Research Breakthrough Opens Door to New Strategy for Battling HIV
By Michele McDonald
New research showing how the human immunodeficiency virus (HIV) targets “veterans,” or memory T-cells, could change how drugs are used to stop the virus, Mason researchers say.
The research will appear in the Journal of Biological Chemistry’s October edition and currently is available online.
“It’s a big breakthrough for us,” says Yuntao Wu, an author of the study and professor at the Mason-based National Center for Biodefense and Infectious Diseases. “I think this will impact the field.”
Helper T-cells support the body’s immune system by organizing forces to fight off infection. HIV hijacks helper T-cells, and when helper T-cell numbers plummet, the body is vulnerable to disease.
Not all helper T-cells are the same, although they appear similar. Some are experienced cells that are called memory helper T-cells; others are naive, or “virgin,” cells that haven’t encountered an infection. Mason researchers studied why HIV preferentially goes after memory helper T-cells, while shunning their close colleagues.
“In the body, HIV is able to kill most memory helper cells in just a few days,” says Weifeng Wang, PhD Biosciences ’12, the study’s main author. “We wanted to pursue what makes the difference between memory and naive T-cells on a molecular level.”
Unlike naive helper T-cells, memory T-cells are on the go and much more mobile. And it’s that momentum that attracts HIV and makes the memory cell vulnerable, says Wang, who is currently a research fellow at the Dana-Farber Cancer Institute at Harvard Medical School.
When a memory cell moves inside the cell, it looks like a waterfall on the moving edge. “It’s called ‘treadmilling,’” Wu says.
“The cytoskeleton, or the cell’s supporting bone, acts like a muscle,” he says. “The treadmilling of cytoskeleton pushes the cell to migrate.” HIV infects memory cells by reaching the nucleus, past the cytoskeleton barriers. “For many years, we didn’t understand how the virus could cross such a structure. It’s like a wall, and it has to cross that wall.”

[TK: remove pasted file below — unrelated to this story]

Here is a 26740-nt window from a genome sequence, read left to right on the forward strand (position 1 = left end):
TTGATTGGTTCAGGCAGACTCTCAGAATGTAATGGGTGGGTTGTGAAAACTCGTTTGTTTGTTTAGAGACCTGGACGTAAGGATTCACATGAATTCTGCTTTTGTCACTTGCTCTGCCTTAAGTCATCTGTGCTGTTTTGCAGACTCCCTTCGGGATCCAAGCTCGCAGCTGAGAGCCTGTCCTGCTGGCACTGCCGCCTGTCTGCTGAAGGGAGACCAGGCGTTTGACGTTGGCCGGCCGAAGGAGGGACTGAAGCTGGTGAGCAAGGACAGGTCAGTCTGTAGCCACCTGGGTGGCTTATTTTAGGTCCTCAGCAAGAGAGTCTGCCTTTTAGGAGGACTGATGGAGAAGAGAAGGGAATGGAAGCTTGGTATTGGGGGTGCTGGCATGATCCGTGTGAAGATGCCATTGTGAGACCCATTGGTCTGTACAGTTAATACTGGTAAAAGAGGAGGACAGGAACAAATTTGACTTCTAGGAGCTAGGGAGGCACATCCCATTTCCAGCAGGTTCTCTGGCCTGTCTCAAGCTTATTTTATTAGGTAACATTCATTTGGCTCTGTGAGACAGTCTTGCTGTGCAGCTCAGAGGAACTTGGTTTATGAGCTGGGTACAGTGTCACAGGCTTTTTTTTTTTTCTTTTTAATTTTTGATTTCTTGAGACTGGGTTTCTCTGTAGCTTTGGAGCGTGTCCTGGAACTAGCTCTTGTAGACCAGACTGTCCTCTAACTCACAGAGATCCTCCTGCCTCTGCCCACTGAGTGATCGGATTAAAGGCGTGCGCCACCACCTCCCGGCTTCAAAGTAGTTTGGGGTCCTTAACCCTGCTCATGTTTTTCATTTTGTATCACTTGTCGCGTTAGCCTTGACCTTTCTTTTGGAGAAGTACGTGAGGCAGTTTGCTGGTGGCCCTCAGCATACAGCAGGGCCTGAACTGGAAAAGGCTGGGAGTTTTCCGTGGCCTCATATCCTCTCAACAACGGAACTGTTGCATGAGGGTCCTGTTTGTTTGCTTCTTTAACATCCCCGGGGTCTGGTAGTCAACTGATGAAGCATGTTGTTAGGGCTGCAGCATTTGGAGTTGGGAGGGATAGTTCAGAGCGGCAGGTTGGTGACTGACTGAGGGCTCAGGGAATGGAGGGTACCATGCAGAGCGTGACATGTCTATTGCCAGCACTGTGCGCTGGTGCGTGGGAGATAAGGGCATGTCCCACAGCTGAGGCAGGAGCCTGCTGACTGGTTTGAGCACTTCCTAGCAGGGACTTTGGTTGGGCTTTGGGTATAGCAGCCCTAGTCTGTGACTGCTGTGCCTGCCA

HIV jumps over the wall by exploiting the cell’s treadmilling process, Wu says. “HIV uses a receptor to attach to the cell for entry,” he says. “When the virus touches that receptor it’s like someone ringing the doorbell. That triggers a signal—someone comes out and opens the door. Now HIV can start the treadmill to ‘walk’ along the cytoskeleton toward the center. If the virus goes to naive cells, it cannot do it. Naive cells aren’t sensitive enough. The cytoskeleton of these virgin cells is different from the memory cells, and it is not easy for the virus to start the treadmilling process.”
HIV’s ability to mutate makes it difficult for the body to control it. “It can mutate very fast,” Wu says. “You may have a lot of memory cell soldiers there, but they are not able to recognize HIV. They remember one guy, but this guy changes his face so they don’t remember him. That’s why our immune system is not effective against HIV. On top of that, the virus kills lots of your memory helper cells. Without sufficient help, your immune system is in complete dysfunction, and now you don’t have an immune system.”
HIV’s knack for mutating makes it a tough target for drugs, Wang says. By shifting the focus to the cell, away from the virus itself, researchers may find a new way to tackle the virus, he says.
“Basically, our new strategy will be finding a cellular target, something HIV needs to depend on,” Wu says. “It’s as if the virus says ‘give me a house.’ The cell is the house. The house has to have electricity and everything so it can live there. Our approach is to look for something the virus needs to live on in that house and then to reduce it or shut it down. The challenge will be if you shut that down, that it doesn’t impact normal cell functions. It’s a very tricky balance. You want to kill the virus but not healthy cells along with it.”
Wu is looking at existing drugs, including those used for cancer. “There is something shared between cancer cells and HIV-infected cells because cancer cells also like to migrate. So some drugs that are used to slow down cancer migration could also be used to treat HIV.”
As part of his doctoral thesis, Wang spent six years pursuing why HIV attacks memory cells. Failure is a part of research, he says. He had to change the experiment conditions multiple times before finding success. “It’s like when you get lost in the woods at night; it’s difficult to find the way out.”
Mentors and colleagues spurred Wang on. Sheer persistence and hours in the lab eventually won out. “It’s very challenging to do scientific discovery,” Wang says. “There is no precedent.”
Wu’s research is supported by a $1.2 million grant from the National Institute of Allergy and Infectious Diseases, National Institutes of Health, as well as money raised through the NYCDC AIDS Research Ride, an event in which Wu and fellow researchers competed for several years.
This article originally appeared on the university’s News site.
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